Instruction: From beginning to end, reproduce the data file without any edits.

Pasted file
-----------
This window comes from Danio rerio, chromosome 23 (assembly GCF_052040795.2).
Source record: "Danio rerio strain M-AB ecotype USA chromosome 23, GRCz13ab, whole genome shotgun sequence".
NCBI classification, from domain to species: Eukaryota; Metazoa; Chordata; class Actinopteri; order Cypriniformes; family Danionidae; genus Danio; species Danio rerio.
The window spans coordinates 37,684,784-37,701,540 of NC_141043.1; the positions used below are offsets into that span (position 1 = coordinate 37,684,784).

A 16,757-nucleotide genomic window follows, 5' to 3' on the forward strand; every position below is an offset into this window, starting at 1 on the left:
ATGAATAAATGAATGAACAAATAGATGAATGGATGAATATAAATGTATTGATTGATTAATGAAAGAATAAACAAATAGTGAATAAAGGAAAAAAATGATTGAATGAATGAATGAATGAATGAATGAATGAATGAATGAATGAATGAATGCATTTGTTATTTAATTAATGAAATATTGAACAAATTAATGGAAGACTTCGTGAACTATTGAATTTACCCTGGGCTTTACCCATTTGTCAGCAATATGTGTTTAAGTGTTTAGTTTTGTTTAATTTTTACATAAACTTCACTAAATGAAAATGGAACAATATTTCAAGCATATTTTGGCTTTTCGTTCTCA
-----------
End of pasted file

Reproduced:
This window comes from Danio rerio, chromosome 23 (assembly GCF_052040795.2).
Source record: "Danio rerio strain M-AB ecotype USA chromosome 23, GRCz13ab, whole genome shotgun sequence".
NCBI classification, from domain to species: Eukaryota; Metazoa; Chordata; class Actinopteri; order Cypriniformes; family Danionidae; genus Danio; species Danio rerio.
The window spans coordinates 37,684,784-37,701,540 of NC_141043.1; the positions used below are offsets into that span (position 1 = coordinate 37,684,784).

A 16,757-nucleotide genomic window follows, 5' to 3' on the forward strand; every position below is an offset into this window, starting at 1 on the left:
ATGAATAAATGAATGAACAAATAGATGAATGGATGAATATAAATGTATTGATTGATTAATGAAAGAATAAACAAATAGTGAATAAAGGAAAAAAATGATTGAATGAATGAATGAATGAATGAATGAATGAATGAATGAATGAATGAATGCATTTGTTATTTAATTAATGAAATATTGAACAAATTAATGGAAGACTTCGTGAACTATTGAATTTACCCTGGGCTTTACCCATTTGTCAGCAATATGTGTTTAAGTGTTTAGTTTTGTTTAATTTTTACATAAACTTCACTAAATGAAAATGGAACAATATTTCAAGCATATTTTGGCTTTTCGTTCTCA